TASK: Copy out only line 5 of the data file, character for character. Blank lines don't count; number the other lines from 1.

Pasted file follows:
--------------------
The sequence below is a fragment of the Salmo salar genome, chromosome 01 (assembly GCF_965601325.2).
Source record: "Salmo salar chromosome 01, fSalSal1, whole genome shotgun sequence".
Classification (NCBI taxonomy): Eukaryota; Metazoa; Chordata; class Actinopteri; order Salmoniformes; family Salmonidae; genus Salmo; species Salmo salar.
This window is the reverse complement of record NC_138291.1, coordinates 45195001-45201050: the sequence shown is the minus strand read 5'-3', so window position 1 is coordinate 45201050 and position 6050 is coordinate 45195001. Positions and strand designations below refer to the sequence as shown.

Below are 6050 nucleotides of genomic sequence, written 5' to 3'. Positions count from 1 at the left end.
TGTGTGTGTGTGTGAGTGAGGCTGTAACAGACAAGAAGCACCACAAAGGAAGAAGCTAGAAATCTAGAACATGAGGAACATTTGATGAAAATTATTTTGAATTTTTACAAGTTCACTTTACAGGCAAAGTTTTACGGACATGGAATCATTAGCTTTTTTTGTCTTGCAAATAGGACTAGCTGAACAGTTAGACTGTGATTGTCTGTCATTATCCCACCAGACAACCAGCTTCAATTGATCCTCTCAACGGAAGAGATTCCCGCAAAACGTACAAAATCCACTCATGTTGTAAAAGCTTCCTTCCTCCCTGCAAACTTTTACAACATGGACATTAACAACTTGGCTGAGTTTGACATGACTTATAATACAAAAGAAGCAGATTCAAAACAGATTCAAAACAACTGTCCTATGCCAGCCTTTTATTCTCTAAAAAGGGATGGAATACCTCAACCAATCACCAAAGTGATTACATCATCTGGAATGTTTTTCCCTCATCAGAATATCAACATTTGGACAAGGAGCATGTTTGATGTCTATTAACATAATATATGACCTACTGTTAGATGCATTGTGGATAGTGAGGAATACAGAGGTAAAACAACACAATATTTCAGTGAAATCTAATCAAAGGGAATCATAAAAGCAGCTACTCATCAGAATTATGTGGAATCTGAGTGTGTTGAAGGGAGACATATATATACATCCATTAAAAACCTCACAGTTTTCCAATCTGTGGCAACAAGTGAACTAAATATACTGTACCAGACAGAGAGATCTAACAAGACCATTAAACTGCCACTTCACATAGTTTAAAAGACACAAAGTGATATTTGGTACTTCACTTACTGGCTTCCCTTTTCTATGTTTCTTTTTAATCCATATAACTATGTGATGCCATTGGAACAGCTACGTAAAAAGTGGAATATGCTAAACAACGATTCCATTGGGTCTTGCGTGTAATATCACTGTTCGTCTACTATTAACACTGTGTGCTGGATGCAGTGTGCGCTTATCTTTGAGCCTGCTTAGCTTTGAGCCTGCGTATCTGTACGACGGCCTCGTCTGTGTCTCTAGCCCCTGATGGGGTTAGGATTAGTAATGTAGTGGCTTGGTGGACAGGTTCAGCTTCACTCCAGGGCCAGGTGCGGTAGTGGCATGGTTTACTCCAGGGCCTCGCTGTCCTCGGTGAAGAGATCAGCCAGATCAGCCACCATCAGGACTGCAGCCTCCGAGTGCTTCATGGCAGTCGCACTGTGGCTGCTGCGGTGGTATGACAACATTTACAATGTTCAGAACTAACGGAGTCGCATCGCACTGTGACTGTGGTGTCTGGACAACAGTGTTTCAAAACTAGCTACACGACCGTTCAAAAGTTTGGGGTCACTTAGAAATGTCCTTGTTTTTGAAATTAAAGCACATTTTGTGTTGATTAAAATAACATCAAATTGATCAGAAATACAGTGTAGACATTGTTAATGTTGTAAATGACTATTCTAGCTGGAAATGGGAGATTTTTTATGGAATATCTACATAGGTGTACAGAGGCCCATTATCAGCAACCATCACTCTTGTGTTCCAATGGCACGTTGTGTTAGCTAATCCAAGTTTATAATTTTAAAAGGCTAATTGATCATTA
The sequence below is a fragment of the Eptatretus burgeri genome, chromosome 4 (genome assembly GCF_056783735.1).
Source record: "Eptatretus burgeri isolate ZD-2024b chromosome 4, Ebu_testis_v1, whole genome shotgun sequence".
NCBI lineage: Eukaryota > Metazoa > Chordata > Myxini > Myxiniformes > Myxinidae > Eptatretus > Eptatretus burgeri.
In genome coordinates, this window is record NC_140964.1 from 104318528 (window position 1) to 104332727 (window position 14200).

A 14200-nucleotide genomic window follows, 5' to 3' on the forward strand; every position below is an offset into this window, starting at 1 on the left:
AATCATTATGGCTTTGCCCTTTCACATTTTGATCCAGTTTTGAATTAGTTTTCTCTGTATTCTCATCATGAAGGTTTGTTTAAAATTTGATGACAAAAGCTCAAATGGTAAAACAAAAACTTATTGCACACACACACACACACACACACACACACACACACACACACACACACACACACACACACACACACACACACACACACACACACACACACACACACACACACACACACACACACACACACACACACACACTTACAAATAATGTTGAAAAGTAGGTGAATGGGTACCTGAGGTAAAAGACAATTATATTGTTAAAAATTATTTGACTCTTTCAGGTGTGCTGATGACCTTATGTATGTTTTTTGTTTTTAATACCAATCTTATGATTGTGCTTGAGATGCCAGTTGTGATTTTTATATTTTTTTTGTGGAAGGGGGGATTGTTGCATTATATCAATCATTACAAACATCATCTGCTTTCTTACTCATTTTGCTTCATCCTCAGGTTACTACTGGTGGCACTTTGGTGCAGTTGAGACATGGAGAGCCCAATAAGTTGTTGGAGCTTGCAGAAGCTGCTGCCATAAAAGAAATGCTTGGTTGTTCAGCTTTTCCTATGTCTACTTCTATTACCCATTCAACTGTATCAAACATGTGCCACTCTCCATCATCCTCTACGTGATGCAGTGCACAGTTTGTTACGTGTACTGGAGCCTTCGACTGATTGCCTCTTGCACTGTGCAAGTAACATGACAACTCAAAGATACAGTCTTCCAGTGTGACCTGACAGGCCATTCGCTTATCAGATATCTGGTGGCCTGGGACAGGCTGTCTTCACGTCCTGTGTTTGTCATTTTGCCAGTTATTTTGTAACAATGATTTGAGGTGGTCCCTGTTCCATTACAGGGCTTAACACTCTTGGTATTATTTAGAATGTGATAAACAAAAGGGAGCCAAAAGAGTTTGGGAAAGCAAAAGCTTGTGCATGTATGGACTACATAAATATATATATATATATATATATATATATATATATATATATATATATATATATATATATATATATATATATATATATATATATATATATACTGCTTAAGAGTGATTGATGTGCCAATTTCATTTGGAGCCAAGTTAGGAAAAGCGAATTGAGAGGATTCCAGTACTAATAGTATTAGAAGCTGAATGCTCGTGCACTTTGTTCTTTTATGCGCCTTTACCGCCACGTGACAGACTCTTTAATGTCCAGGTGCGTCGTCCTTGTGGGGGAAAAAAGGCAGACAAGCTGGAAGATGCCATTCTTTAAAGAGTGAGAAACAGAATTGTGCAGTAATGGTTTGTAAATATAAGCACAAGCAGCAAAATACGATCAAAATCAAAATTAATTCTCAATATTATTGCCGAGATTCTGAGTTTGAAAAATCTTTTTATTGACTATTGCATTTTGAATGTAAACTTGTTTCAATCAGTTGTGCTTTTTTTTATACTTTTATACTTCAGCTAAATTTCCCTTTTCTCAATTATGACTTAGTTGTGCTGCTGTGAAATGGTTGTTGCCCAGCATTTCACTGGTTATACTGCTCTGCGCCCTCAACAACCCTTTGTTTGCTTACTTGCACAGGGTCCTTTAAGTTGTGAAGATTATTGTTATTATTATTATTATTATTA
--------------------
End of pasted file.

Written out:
Below are 6050 nucleotides of genomic sequence, written 5' to 3'. Positions count from 1 at the left end.